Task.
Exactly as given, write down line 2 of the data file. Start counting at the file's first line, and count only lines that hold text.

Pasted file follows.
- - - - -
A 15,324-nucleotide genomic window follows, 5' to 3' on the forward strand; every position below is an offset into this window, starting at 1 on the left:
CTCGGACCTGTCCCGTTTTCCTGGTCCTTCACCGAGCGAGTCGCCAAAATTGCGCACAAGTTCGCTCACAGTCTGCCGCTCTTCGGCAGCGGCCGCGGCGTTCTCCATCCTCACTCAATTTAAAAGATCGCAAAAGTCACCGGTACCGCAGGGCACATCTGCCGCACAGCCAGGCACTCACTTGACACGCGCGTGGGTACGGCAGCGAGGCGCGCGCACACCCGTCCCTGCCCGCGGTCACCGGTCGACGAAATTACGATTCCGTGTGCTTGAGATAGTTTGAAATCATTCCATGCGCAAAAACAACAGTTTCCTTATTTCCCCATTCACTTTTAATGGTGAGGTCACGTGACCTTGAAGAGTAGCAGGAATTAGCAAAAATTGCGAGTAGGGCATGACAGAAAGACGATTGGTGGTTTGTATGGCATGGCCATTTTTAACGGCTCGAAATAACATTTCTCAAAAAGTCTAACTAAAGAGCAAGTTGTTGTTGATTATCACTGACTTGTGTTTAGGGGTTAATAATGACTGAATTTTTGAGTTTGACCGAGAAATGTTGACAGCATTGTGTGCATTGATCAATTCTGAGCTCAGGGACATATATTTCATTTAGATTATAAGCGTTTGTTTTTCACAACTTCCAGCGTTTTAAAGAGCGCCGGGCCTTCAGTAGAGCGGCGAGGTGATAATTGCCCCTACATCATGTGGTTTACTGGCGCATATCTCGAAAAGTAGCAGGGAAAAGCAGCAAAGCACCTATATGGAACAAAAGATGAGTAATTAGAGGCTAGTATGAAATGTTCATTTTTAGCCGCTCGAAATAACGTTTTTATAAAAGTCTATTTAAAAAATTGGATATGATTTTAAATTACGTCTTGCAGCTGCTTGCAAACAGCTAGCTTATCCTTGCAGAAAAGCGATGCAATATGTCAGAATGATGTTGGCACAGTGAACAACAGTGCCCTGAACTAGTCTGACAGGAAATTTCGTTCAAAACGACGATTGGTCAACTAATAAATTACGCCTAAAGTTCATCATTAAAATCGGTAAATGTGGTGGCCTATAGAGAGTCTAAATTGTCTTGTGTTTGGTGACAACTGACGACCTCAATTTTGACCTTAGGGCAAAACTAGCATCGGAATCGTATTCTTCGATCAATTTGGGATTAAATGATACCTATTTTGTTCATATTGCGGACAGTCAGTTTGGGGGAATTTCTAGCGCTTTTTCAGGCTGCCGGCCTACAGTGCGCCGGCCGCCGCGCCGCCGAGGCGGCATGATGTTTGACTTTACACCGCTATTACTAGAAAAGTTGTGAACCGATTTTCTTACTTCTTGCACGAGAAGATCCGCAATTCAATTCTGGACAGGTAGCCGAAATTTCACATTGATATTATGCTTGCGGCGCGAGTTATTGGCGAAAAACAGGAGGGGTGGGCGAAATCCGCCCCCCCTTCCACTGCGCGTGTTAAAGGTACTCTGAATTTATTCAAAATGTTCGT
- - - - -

CTCGGACCTGTCCCGTTTTCCTGGTCCTTCACCGAGCGAGTCGCCAAAATTGCGCACAAGTTCGCTCACAGTCTGCCGCTCTTCGGCAGCGGCCGCGGCGTTCTCCATCCTCACTCAATTTAAAAGATCGCAAAAGTCACCGGTACCGCAGGGCACATCTGCCGCACAGCCAGGCACTCACTTGACACGCGCGTGGGTACGGCAGCGAGGCGCGCGCACACCCGTCCCTGCCCGCGGTCACCGGTCGACGAAATTACGATTCCGTGTGCTTGAGATAGTTTGAAATCATTCCATGCGCAAAAACAACAGTTTCCTTATTTCCCCATTCACTTTTAATGGTGAGGTCACGTGACCTTGAAGAGTAGCAGGAATTAGCAAAAATTGCGAGTAGGGCATGACAGAAAGACGATTGGTGGTTTGTATGGCATGGCCATTTTTAACGGCTCGAAATAACATTTCTCAAAAAGTCTAACTAAAGAGCAAGTTGTTGTTGATTATCACTGACTTGTGTTTAGGGGTTAATAATGACTGAATTTTTGAGTTTGACCGAGAAATGTTGACAGCATTGTGTGCATTGATCAATTCTGAGCTCAGGGACATATATTTCATTTAGATTATAAGCGTTTGTTTTTCACAACTTCCAGCGTTTTAAAGAGCGCCGGGCCTTCAGTAGAGCGGCGAGGTGATAATTGCCCCTACATCATGTGGTTTACTGGCGCATATCTCGAAAAGTAGCAGGGAAAAGCAGCAAAGCACCTATATGGAACAAAAGATGAGTAATTAGAGGCTAGTATGAAATGTTCATTTTTAGCCGCTCGAAATAACGTTTTTATAAAAGTCTATTTAAAAAATTGGATATGATTTTAAATTACGTCTTGCAGCTGCTTGCAAACAGCTAGCTTATCCTTGCAGAAAAGCGATGCAATATGTCAGAATGATGTTGGCACAGTGAACAACAGTGCCCTGAACTAGTCTGACAGGAAATTTCGTTCAAAACGACGATTGGTCAACTAATAAATTACGCCTAAAGTTCATCATTAAAATCGGTAAATGTGGTGGCCTATAGAGAGTCTAAATTGTCTTGTGTTTGGTGACAACTGACGACCTCAATTTTGACCTTAGGGCAAAACTAGCATCGGAATCGTATTCTTCGATCAATTTGGGATTAAATGATACCTATTTTGTTCATATTGCGGACAGTCAGTTTGGGGGAATTTCTAGCGCTTTTTCAGGCTGCCGGCCTACAGTGCGCCGGCCGCCGCGCCGCCGAGGCGGCATGATGTTTGACTTTACACCGCTATTACTAGAAAAGTTGTGAACCGATTTTCTTACTTCTTGCACGAGAAGATCCGCAATTCAATTCTGGACAGGTAGCCGAAATTTCACATTGATATTATGCTTGCGGCGCGAGTTATTGGCGAAAAACAGGAGGGGTGGGCGAAATCCGCCCCCCCTTCCACTGCGCGTGTTAAAGGTACTCTGAATTTATTCAAAATGTTCGT